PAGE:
While the proposer Llywellyn Colnet was absent at the time of the discussion, another supporter of the motion made a brief speech in his stead. Pointing to the 52% majority who voted Leave in 2016, he said: “We’ve had the referendum now. Let’s get behind Theresa May’s government, let’s get behind Brexit and get the best deal for students.”
Societies Officer Niall Johnson congratulated the speaker for the last-minute speech, but citing voting breakdowns, stated: “This does not fairly represents the views of young people, students, or those with university education.” The indicative vote showed more students against the motion, but a significant minority in favour and a handful of abstentions.
Critics argued that, “as the Union, it’s not actually our job to support the government”, and “about a year and a half ago, many people here in our Union did not have a chance to vote in the election [because of the voting age], not to mention international students.”
“We should represent students […] We should do what we believe is right. We should reject this motion and continue to fight to stay in the EU.”
However, a number of students voiced their doubts about the applications of the initial policy and the repeal motion: “What difference does it make if we do? Do you think Theresa May is sitting in her office reading letters from the Warwick SU […] Why does this exist?!”
An opponent to the motion commented: “This motion doesn’t simply repeal the policy, it asks us to support Brexit; which students don’t support.” Llewellyn, who arrived during the debate, declined to make a closing speech, which was made by the first speaker.
The motion, which mentions the “Secretary of State for Environment, Food and Rural Affairs, Michael Gove” six times, suggests that the Union publicly backs the former education secretary’s 25-year plan, send Gove a letter of encouragement and aim to phase out single-use plastics at Warwick.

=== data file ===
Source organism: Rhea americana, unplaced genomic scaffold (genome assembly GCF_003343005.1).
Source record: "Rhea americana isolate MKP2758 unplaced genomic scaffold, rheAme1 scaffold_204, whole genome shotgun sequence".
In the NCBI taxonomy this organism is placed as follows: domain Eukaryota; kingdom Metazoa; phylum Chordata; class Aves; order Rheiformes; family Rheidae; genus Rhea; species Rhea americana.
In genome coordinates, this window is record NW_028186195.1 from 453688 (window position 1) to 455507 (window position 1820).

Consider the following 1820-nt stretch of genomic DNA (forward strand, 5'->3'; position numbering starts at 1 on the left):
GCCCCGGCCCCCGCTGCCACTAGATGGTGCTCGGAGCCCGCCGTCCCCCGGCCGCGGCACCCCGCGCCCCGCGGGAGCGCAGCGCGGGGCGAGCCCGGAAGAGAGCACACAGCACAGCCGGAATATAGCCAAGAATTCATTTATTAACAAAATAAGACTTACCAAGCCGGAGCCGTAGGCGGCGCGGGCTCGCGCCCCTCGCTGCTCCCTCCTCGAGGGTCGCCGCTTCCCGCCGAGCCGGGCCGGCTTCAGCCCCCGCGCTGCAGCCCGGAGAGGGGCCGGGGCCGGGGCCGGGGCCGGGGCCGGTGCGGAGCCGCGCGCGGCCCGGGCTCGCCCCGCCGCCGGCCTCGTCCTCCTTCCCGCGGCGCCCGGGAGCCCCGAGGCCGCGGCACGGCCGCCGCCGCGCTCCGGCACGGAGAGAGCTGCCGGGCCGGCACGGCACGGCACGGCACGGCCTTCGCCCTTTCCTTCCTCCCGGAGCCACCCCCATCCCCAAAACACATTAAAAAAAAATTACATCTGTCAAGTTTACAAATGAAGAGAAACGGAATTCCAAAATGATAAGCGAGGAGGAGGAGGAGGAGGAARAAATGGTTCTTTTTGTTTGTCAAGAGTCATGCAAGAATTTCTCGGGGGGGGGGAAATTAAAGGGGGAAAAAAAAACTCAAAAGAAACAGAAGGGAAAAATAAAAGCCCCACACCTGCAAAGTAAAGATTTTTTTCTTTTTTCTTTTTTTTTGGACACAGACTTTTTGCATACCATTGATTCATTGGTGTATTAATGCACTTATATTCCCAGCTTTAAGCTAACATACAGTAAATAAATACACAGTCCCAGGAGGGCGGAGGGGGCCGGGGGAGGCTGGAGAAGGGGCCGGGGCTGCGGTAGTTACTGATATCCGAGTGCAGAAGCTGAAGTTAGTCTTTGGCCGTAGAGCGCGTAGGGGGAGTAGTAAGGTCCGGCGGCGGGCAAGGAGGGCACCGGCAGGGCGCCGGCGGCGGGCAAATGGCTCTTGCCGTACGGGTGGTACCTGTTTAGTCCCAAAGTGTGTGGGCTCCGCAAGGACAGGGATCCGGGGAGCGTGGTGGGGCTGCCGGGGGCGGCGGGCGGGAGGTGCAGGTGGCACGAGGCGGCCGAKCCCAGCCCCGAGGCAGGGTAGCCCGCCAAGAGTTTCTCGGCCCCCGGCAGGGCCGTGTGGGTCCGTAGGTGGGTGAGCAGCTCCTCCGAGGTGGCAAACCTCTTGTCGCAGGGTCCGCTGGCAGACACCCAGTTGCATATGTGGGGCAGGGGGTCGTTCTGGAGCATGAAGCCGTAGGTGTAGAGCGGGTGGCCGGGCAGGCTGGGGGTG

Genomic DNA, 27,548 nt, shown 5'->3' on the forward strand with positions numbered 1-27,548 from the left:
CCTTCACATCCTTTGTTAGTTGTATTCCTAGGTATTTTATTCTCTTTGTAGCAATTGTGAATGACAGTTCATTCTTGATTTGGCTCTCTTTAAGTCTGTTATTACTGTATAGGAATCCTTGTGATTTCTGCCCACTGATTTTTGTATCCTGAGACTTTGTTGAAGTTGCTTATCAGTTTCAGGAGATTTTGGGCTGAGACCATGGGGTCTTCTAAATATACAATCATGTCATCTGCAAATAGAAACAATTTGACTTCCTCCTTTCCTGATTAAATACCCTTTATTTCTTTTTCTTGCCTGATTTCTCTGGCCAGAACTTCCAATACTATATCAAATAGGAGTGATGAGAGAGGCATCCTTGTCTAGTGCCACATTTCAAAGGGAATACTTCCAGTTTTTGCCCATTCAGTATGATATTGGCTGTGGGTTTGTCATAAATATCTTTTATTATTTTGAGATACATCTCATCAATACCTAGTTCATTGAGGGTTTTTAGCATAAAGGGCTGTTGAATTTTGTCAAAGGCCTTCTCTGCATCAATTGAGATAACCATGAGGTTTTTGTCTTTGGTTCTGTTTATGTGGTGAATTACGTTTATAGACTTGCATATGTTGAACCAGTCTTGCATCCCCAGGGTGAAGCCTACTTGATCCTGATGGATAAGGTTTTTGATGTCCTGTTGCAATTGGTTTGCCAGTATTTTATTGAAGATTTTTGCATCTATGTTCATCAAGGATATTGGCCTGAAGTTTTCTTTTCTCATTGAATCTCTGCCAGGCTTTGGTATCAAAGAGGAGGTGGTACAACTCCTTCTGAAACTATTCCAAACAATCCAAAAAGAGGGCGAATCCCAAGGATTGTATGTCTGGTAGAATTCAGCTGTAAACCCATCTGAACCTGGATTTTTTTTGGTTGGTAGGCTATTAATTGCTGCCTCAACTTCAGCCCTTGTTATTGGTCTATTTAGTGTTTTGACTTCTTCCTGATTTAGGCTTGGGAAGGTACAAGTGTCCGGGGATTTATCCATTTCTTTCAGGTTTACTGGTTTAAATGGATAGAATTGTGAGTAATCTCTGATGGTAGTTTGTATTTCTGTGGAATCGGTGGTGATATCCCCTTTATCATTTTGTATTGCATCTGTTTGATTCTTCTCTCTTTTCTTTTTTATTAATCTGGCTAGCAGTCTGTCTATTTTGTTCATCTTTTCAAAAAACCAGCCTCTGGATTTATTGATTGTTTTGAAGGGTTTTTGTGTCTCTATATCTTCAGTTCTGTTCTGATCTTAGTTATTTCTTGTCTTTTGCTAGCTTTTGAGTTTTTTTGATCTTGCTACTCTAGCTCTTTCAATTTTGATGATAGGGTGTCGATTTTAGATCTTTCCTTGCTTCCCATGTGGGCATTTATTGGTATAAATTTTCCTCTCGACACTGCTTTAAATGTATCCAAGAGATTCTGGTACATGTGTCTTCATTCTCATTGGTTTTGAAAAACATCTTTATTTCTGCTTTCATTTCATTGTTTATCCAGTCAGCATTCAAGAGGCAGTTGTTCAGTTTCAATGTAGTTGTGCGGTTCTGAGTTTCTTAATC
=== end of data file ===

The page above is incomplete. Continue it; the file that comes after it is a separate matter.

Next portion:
While the speaker for said it supported the government’s green initiatives, the speaker against called it unnecessary in light of ongoing SU policies.
A critic said: “The Warwick Tories are using trolling as a political tool. Haha, very funny, you truly aren’t making Warwick great again.”
A speaker from the Conservative Association defended the motion, commenting: “It’s a tongue in cheek sort of thing, it’s satire. … It’s a bit silly, that’s the whole point of it.”
The discussion turned into a debate over the merits of Michael Gove and student politics, before the indicative vote showed the room to be mostly against the motion.
The second environmental proposal had no speaker for the motion, so Education Officer Liam Jackson stepped in last minute: “We want a more sustainable Warwick, please vote for this motion.” There was no speech against.
The motion advocated for scrap paper trays to be made available in all campus study spaces and for the SU to lobby the University to publish the electricity consumption of every building on a termly basis.
The first commentator said: “I’m glad to see we’re getting some motions on climate change, but this is another pointless policy that doesn’t really do anything. I think this is a weak policy and it is a waste of our time to pass it.”
However, the majority of students supported the motion: “I like the idea of recycling, lets do some more of it.”
“This is not going to be a solution to the environmental policy at the university, but its a step in the right direction.”
Liam Jackson added: “I would love to lobby the university to provide scrap paper trays.” The motion passed the indicative vote with all in favour.
The motion proposed the introduction of a fixed foodbank donation point on central campus to combat food wastage and provide for the local community.
The proposer, Ben Newsham, called the motion “straightforward and convenient,” adding to the members in the audience responsible for ‘A Green Future’: “With the greatest respect, if you think the SU votes on irrelevant stuff, don’t propose irrelevant stuff. Propose easy-to-do, helpful stuff instead!”
A supporter added: “I think this is a really great motion, it is something we can easily do. I hope we could expand on this in the future, maybe to provide for students in need as well.”
The indicative vote passed unanimously, with no one standing against or abstaining.
Voting opens at 9am Tuesday (6 February) and will close at midday on Friday (9 February).